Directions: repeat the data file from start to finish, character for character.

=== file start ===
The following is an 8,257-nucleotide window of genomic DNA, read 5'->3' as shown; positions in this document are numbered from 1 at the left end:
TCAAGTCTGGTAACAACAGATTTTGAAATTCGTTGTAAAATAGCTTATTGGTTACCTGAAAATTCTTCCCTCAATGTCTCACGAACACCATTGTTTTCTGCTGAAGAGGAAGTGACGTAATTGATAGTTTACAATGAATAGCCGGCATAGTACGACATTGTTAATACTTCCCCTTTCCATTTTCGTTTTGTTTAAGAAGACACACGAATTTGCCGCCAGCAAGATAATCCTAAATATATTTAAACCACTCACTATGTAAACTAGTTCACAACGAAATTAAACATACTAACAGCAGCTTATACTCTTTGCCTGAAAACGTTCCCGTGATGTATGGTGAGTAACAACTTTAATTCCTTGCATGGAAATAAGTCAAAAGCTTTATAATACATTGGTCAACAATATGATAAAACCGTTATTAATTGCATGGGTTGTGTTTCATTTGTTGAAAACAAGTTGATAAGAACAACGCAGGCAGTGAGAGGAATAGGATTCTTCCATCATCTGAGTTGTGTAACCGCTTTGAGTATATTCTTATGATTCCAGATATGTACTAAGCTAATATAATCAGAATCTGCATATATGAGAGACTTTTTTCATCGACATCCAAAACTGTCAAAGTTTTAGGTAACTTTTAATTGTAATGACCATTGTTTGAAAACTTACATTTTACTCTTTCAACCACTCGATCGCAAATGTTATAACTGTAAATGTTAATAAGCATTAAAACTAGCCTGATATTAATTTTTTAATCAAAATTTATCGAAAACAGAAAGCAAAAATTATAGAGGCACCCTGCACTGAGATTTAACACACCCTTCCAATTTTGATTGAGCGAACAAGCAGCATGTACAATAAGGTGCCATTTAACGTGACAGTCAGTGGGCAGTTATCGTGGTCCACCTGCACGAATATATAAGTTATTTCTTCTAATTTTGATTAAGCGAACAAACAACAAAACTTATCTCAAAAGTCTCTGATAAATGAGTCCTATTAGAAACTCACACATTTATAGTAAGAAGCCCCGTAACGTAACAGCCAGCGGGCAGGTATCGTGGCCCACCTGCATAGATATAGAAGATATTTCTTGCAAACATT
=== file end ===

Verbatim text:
The following is an 8,257-nucleotide window of genomic DNA, read 5'->3' as shown; positions in this document are numbered from 1 at the left end:
TCAAGTCTGGTAACAACAGATTTTGAAATTCGTTGTAAAATAGCTTATTGGTTACCTGAAAATTCTTCCCTCAATGTCTCACGAACACCATTGTTTTCTGCTGAAGAGGAAGTGACGTAATTGATAGTTTACAATGAATAGCCGGCATAGTACGACATTGTTAATACTTCCCCTTTCCATTTTCGTTTTGTTTAAGAAGACACACGAATTTGCCGCCAGCAAGATAATCCTAAATATATTTAAACCACTCACTATGTAAACTAGTTCACAACGAAATTAAACATACTAACAGCAGCTTATACTCTTTGCCTGAAAACGTTCCCGTGATGTATGGTGAGTAACAACTTTAATTCCTTGCATGGAAATAAGTCAAAAGCTTTATAATACATTGGTCAACAATATGATAAAACCGTTATTAATTGCATGGGTTGTGTTTCATTTGTTGAAAACAAGTTGATAAGAACAACGCAGGCAGTGAGAGGAATAGGATTCTTCCATCATCTGAGTTGTGTAACCGCTTTGAGTATATTCTTATGATTCCAGATATGTACTAAGCTAATATAATCAGAATCTGCATATATGAGAGACTTTTTTCATCGACATCCAAAACTGTCAAAGTTTTAGGTAACTTTTAATTGTAATGACCATTGTTTGAAAACTTACATTTTACTCTTTCAACCACTCGATCGCAAATGTTATAACTGTAAATGTTAATAAGCATTAAAACTAGCCTGATATTAATTTTTTAATCAAAATTTATCGAAAACAGAAAGCAAAAATTATAGAGGCACCCTGCACTGAGATTTAACACACCCTTCCAATTTTGATTGAGCGAACAAGCAGCATGTACAATAAGGTGCCATTTAACGTGACAGTCAGTGGGCAGTTATCGTGGTCCACCTGCACGAATATATAAGTTATTTCTTCTAATTTTGATTAAGCGAACAAACAACAAAACTTATCTCAAAAGTCTCTGATAAATGAGTCCTATTAGAAACTCACACATTTATAGTAAGAAGCCCCGTAACGTAACAGCCAGCGGGCAGGTATCGTGGCCCACCTGCATAGATATAGAAGATATTTCTTGCAAACATT